The problems in Oklahoma’s foster care system stretch to every corner, with a shocking lack of accountability at the top levels of management.
More than three years ago, Children’s Rights launched its campaign to make foster care safer for the 8,000 abused and neglected children who depend on Oklahoma’s Department of Human Services (DHS) for both protection and a smooth path to a permanent family — preferably their own.
The state’s administration and child welfare officials have fought us every step of the way. Our chance to stand up for these kids has been pushed back until early next year, when these issues will play out in court, but we will be more than ready to win for these children their unalienable rights.
In preparation, Children’s Rights has investigated DHS’s performance on nearly every critical measure. The numbers tell a story we have heard over and over again and they do not lie — the system is rife with dysfunction.
The issue of abuse and neglect suffered by kids while in DHS custody lies at the core of our efforts. After a thorough analysis of data from the past few years — both the state’s “official” figures as well as the information it doesn’t report to the federal government — it is clear that Oklahoma’s abuse in care rate is four to five times the national standard.
When Children’s Rights discovered that Oklahoma does not report instances of abuse that occur in institutions and group facilities, we voiced serious concerns that child welfare officials weren’t presenting an accurate picture of their system. Sheree Powell, a spokesperson for DHS, suggested otherwise in telling The Oklahoman that “abuse/neglect in these [institutional] settings would not have a significant effect on our statewide safety rating percentage.”
She was wrong. Terribly wrong.
In fact, when abuse in institutions and group facilities is taken into account, Oklahoma’s rate of child abuse and neglect for children in DHS custody approximately doubles.
Only two possibilities can explain state officials’ erroneous position: Either they didn’t know the truth or they misled the public in order to hide it. Both are unacceptable.
There’s enough lack of accountability at the highest levels of the agency to suggest that they didn’t know. In June,DHS Director Howard Hendrick admitted under oath that he wasn’t aware that the agency he runs doesn’t include abuse and neglect in group facilities in the data it provides to the federal government, even though it should. He did, however, order an “administrative review” of cases that overturned at least 61 substantiated cases of abuse, lowering the state’s abuse-in-care rates.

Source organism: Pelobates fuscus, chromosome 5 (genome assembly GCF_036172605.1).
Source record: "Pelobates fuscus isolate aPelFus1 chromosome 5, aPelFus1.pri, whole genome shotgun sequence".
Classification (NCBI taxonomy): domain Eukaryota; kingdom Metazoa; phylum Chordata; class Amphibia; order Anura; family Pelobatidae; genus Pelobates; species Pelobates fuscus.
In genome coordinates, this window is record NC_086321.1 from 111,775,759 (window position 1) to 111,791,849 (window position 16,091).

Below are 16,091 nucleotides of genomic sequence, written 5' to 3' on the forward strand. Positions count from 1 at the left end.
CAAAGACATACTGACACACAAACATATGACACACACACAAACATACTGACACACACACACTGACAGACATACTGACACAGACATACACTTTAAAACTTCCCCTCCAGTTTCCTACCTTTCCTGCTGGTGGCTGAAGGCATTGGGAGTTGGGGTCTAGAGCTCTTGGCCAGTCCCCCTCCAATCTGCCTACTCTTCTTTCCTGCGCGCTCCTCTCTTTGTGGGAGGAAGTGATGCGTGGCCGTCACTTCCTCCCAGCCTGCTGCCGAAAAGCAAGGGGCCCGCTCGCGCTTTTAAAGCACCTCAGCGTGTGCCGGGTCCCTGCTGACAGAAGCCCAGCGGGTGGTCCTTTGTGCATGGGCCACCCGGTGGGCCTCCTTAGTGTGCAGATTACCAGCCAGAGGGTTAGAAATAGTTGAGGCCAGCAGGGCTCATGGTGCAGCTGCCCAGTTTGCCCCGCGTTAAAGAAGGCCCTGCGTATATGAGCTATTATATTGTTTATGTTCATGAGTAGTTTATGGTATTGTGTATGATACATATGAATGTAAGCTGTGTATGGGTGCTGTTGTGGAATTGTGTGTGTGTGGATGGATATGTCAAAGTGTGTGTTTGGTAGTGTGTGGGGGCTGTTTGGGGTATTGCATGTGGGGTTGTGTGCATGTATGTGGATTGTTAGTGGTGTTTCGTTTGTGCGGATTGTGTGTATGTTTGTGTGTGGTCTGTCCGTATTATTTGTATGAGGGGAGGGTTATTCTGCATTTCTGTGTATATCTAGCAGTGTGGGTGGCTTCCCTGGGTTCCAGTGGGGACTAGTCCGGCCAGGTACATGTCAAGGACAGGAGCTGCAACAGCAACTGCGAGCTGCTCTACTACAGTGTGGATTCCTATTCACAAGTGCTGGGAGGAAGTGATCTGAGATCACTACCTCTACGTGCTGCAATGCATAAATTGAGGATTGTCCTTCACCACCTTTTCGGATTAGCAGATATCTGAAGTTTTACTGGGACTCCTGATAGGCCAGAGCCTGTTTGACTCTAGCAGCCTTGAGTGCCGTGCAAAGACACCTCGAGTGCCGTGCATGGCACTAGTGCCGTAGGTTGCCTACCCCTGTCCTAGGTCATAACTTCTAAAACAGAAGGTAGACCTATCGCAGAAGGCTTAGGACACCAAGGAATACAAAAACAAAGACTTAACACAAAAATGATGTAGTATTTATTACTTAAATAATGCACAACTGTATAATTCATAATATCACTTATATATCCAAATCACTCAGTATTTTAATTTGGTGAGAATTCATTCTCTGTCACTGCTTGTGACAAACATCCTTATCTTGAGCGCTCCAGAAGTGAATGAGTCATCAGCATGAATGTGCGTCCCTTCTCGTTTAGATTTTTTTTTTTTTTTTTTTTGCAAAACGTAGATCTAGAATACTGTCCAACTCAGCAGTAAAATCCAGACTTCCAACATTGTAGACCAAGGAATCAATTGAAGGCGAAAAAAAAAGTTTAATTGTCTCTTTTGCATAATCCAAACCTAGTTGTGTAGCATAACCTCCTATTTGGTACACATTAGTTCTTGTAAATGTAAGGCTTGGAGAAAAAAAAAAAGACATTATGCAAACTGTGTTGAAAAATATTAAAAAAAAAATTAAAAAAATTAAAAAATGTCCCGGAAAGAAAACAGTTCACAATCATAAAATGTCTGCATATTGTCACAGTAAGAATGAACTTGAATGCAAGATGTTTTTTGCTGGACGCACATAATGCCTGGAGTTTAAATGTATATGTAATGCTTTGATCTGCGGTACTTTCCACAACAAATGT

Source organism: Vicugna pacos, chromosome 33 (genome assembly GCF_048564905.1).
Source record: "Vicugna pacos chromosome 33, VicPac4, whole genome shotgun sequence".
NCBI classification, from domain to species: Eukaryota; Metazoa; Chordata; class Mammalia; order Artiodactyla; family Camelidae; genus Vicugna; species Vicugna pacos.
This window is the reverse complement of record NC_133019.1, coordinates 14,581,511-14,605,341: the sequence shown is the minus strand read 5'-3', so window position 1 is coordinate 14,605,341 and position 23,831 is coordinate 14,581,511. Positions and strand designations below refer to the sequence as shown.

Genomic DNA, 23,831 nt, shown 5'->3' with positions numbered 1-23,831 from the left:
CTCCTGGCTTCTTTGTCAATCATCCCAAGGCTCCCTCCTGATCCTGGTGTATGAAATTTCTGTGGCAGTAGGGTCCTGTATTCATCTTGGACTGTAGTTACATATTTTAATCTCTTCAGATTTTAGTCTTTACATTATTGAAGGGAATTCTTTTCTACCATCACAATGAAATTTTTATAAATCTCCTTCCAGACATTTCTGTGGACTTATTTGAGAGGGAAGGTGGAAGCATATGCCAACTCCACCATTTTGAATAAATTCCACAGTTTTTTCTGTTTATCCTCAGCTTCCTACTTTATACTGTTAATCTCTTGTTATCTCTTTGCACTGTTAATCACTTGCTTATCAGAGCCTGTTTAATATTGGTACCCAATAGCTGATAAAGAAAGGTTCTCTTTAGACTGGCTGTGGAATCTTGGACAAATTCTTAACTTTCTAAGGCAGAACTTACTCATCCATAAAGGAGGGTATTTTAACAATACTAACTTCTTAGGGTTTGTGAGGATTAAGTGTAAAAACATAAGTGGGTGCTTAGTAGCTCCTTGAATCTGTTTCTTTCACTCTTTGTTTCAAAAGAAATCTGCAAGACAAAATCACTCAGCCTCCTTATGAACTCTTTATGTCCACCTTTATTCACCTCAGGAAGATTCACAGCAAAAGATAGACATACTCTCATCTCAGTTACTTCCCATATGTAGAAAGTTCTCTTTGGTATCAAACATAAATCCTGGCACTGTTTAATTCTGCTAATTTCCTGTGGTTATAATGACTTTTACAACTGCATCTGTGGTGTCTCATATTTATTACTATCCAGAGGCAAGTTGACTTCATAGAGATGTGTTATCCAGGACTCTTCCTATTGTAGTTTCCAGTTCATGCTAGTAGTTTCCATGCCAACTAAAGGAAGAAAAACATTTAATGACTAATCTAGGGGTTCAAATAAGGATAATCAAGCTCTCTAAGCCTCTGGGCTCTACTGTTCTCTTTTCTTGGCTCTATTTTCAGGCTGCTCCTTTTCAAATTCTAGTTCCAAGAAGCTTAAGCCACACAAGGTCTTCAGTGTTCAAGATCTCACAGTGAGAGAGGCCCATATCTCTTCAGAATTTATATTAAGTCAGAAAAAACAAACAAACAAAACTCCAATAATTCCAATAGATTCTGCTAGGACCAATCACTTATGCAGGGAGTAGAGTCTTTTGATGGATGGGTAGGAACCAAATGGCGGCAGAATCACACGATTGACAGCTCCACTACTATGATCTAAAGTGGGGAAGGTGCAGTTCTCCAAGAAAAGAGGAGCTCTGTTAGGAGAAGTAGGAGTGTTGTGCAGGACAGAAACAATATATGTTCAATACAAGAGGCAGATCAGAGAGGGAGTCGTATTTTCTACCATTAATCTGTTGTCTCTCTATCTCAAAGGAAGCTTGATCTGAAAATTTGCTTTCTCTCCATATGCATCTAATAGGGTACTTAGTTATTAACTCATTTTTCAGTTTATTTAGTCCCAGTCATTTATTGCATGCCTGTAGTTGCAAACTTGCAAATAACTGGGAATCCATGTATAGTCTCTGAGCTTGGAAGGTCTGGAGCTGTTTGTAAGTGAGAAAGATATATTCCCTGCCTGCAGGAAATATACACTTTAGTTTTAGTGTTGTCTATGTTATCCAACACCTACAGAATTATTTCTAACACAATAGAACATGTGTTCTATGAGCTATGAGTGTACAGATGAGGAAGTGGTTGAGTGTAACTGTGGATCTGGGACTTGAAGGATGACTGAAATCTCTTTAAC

In fact, Children’s Rights’ review of DHS and its organizational structure revealed questionable practices and an alarming absence of awareness and ownership at the highest levels of oversight. The sole oversight of the agency is in the hands of the nine-person Oklahoma Commission for Human Services, whose members serve for nine years and can’t be fired unless they are indicted. In theory, the Commissioners supervise the DHS director, but they haven’t given Hendrick a performance review since 2008.
The Commission has little to review Hendrick on. They only see reports and data that Hendrick selects for them, and a review of the minutes from their short, once-monthly meetings indicates that they haven’t seen critical measures such as abuse-in-care rates, average worker caseloads, average length of stay in custody, or other important statistics about how kids and families are fairing. Nor were they aware that the DHS administration has chosen to ignore a state law requiring the agency to seek accreditation by a national standard-setting organization. And until recently, the Commission didn’t even know that Oklahoma was one of only seven states that failed all six federal child welfare standards plus all seven safety, permanency, and well-being outcomes.
The mismanagement at the top clearly has flowed down to the frontlines, as the following statistics reflect:
- Child welfare officials fail to investigate 28 percent of reported abuses within 60 days, the time period required by the state itself.
- An expert that DHS hired concluded that she would have investigated about 21 percent of the cases that DHSworkers had screened out.
- DHS operates two shelters. Over a recent 12-month period, the average daily population for each was 52. The maximum population for each is 25, as required by state law.
- Family visits, which are so crucial to kids in foster care, were not completed more than 85 percent of the time, and 22 percent of kids with siblings didn’t see their brothers or sisters for an entire YEAR.
There are many more horrifying facts in a filing that Children’s Rights recently made in the courts. They all point to the same reality:
Oklahoma is an incredibly dangerous place to be in foster care.
It’s time for Oklahoma and DHS to stop wasting money and valuable time fighting legal battles and to recognize the harm that children are enduring. Not so long ago, New Jersey and Tennessee decided to embrace the reform spurred by Children’s Rights, and their systems have since improved dramatically.
This campaign shouldn’t be about winning and losing. Too many innocent children have already come out on the losing end.
Advocacy Group Slams Oklahoma’s DHS For Abuse Rate (News on 6, August 12, 2011)
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